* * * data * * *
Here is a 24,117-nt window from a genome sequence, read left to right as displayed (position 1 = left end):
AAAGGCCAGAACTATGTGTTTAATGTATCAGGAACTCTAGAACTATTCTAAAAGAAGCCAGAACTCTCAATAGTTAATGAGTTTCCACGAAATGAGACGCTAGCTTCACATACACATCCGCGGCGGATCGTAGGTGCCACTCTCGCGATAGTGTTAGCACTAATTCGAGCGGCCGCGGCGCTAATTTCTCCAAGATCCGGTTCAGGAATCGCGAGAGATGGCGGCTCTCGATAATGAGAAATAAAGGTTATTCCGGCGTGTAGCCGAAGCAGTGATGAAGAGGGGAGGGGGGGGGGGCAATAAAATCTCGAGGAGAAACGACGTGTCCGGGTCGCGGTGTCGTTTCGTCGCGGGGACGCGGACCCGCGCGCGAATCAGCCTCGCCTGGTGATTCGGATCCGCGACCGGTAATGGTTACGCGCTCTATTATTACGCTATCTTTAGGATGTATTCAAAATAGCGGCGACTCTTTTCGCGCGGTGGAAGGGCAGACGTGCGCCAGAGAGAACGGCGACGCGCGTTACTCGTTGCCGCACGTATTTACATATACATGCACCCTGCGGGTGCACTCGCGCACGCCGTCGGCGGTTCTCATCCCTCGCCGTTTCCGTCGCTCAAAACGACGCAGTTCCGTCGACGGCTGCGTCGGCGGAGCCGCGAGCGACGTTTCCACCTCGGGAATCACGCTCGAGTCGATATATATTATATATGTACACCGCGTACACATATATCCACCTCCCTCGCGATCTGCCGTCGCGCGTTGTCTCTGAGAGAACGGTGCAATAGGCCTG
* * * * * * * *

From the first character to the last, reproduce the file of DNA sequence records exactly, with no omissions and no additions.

Here is a 24,117-nt window from a genome sequence, read left to right as displayed (position 1 = left end):
AAAGGCCAGAACTATGTGTTTAATGTATCAGGAACTCTAGAACTATTCTAAAAGAAGCCAGAACTCTCAATAGTTAATGAGTTTCCACGAAATGAGACGCTAGCTTCACATACACATCCGCGGCGGATCGTAGGTGCCACTCTCGCGATAGTGTTAGCACTAATTCGAGCGGCCGCGGCGCTAATTTCTCCAAGATCCGGTTCAGGAATCGCGAGAGATGGCGGCTCTCGATAATGAGAAATAAAGGTTATTCCGGCGTGTAGCCGAAGCAGTGATGAAGAGGGGAGGGGGGGGGGGCAATAAAATCTCGAGGAGAAACGACGTGTCCGGGTCGCGGTGTCGTTTCGTCGCGGGGACGCGGACCCGCGCGCGAATCAGCCTCGCCTGGTGATTCGGATCCGCGACCGGTAATGGTTACGCGCTCTATTATTACGCTATCTTTAGGATGTATTCAAAATAGCGGCGACTCTTTTCGCGCGGTGGAAGGGCAGACGTGCGCCAGAGAGAACGGCGACGCGCGTTACTCGTTGCCGCACGTATTTACATATACATGCACCCTGCGGGTGCACTCGCGCACGCCGTCGGCGGTTCTCATCCCTCGCCGTTTCCGTCGCTCAAAACGACGCAGTTCCGTCGACGGCTGCGTCGGCGGAGCCGCGAGCGACGTTTCCACCTCGGGAATCACGCTCGAGTCGATATATATTATATATGTACACCGCGTACACATATATCCACCTCCCTCGCGATCTGCCGTCGCGCGTTGTCTCTGAGAGAACGGTGCAATAGGCCTG